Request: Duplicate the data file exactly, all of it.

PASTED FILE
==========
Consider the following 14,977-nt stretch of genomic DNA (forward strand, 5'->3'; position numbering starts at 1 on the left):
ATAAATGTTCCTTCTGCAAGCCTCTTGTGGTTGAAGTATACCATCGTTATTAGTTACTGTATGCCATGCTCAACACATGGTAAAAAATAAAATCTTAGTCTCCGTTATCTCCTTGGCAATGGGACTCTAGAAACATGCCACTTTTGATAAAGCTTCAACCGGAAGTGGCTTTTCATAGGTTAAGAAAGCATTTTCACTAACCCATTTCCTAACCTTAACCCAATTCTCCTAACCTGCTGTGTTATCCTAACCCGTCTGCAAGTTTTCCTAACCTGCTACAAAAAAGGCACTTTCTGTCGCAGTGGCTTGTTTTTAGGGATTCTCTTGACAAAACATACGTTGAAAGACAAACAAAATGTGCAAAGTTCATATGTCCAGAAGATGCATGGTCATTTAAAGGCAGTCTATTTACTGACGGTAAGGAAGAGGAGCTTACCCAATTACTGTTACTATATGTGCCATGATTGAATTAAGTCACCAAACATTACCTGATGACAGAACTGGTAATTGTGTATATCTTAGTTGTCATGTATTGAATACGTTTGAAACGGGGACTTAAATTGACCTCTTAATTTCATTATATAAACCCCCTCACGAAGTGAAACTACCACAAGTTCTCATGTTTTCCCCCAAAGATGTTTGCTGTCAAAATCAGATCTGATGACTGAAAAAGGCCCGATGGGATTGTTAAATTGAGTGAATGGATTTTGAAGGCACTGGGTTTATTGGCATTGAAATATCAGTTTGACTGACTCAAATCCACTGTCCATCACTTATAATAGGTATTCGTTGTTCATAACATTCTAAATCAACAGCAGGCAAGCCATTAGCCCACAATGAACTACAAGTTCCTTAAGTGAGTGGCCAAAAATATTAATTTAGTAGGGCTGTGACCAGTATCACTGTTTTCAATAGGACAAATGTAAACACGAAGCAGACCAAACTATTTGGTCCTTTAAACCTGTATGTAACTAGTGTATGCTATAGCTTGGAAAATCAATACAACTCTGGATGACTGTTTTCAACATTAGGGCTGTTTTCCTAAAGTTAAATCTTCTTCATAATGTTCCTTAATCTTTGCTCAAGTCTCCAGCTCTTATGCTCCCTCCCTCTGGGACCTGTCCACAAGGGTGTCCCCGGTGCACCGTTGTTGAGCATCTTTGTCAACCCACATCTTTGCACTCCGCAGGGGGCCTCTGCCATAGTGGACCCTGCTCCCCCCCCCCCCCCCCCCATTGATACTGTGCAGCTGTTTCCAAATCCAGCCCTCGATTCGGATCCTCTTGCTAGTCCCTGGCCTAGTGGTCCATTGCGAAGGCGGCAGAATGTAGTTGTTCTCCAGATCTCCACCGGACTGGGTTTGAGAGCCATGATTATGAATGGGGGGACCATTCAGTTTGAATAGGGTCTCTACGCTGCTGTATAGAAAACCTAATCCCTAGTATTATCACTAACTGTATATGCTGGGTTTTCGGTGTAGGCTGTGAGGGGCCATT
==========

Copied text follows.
Consider the following 14,977-nt stretch of genomic DNA (forward strand, 5'->3'; position numbering starts at 1 on the left):
ATAAATGTTCCTTCTGCAAGCCTCTTGTGGTTGAAGTATACCATCGTTATTAGTTACTGTATGCCATGCTCAACACATGGTAAAAAATAAAATCTTAGTCTCCGTTATCTCCTTGGCAATGGGACTCTAGAAACATGCCACTTTTGATAAAGCTTCAACCGGAAGTGGCTTTTCATAGGTTAAGAAAGCATTTTCACTAACCCATTTCCTAACCTTAACCCAATTCTCCTAACCTGCTGTGTTATCCTAACCCGTCTGCAAGTTTTCCTAACCTGCTACAAAAAAGGCACTTTCTGTCGCAGTGGCTTGTTTTTAGGGATTCTCTTGACAAAACATACGTTGAAAGACAAACAAAATGTGCAAAGTTCATATGTCCAGAAGATGCATGGTCATTTAAAGGCAGTCTATTTACTGACGGTAAGGAAGAGGAGCTTACCCAATTACTGTTACTATATGTGCCATGATTGAATTAAGTCACCAAACATTACCTGATGACAGAACTGGTAATTGTGTATATCTTAGTTGTCATGTATTGAATACGTTTGAAACGGGGACTTAAATTGACCTCTTAATTTCATTATATAAACCCCCTCACGAAGTGAAACTACCACAAGTTCTCATGTTTTCCCCCAAAGATGTTTGCTGTCAAAATCAGATCTGATGACTGAAAAAGGCCCGATGGGATTGTTAAATTGAGTGAATGGATTTTGAAGGCACTGGGTTTATTGGCATTGAAATATCAGTTTGACTGACTCAAATCCACTGTCCATCACTTATAATAGGTATTCGTTGTTCATAACATTCTAAATCAACAGCAGGCAAGCCATTAGCCCACAATGAACTACAAGTTCCTTAAGTGAGTGGCCAAAAATATTAATTTAGTAGGGCTGTGACCAGTATCACTGTTTTCAATAGGACAAATGTAAACACGAAGCAGACCAAACTATTTGGTCCTTTAAACCTGTATGTAACTAGTGTATGCTATAGCTTGGAAAATCAATACAACTCTGGATGACTGTTTTCAACATTAGGGCTGTTTTCCTAAAGTTAAATCTTCTTCATAATGTTCCTTAATCTTTGCTCAAGTCTCCAGCTCTTATGCTCCCTCCCTCTGGGACCTGTCCACAAGGGTGTCCCCGGTGCACCGTTGTTGAGCATCTTTGTCAACCCACATCTTTGCACTCCGCAGGGGGCCTCTGCCATAGTGGACCCTGCTCCCCCCCCCCCCCCCCCCATTGATACTGTGCAGCTGTTTCCAAATCCAGCCCTCGATTCGGATCCTCTTGCTAGTCCCTGGCCTAGTGGTCCATTGCGAAGGCGGCAGAATGTAGTTGTTCTCCAGATCTCCACCGGACTGGGTTTGAGAGCCATGATTATGAATGGGGGGACCATTCAGTTTGAATAGGGTCTCTACGCTGCTGTATAGAAAACCTAATCCCTAGTATTATCACTAACTGTATATGCTGGGTTTTCGGTGTAGGCTGTGAGGGGCCATT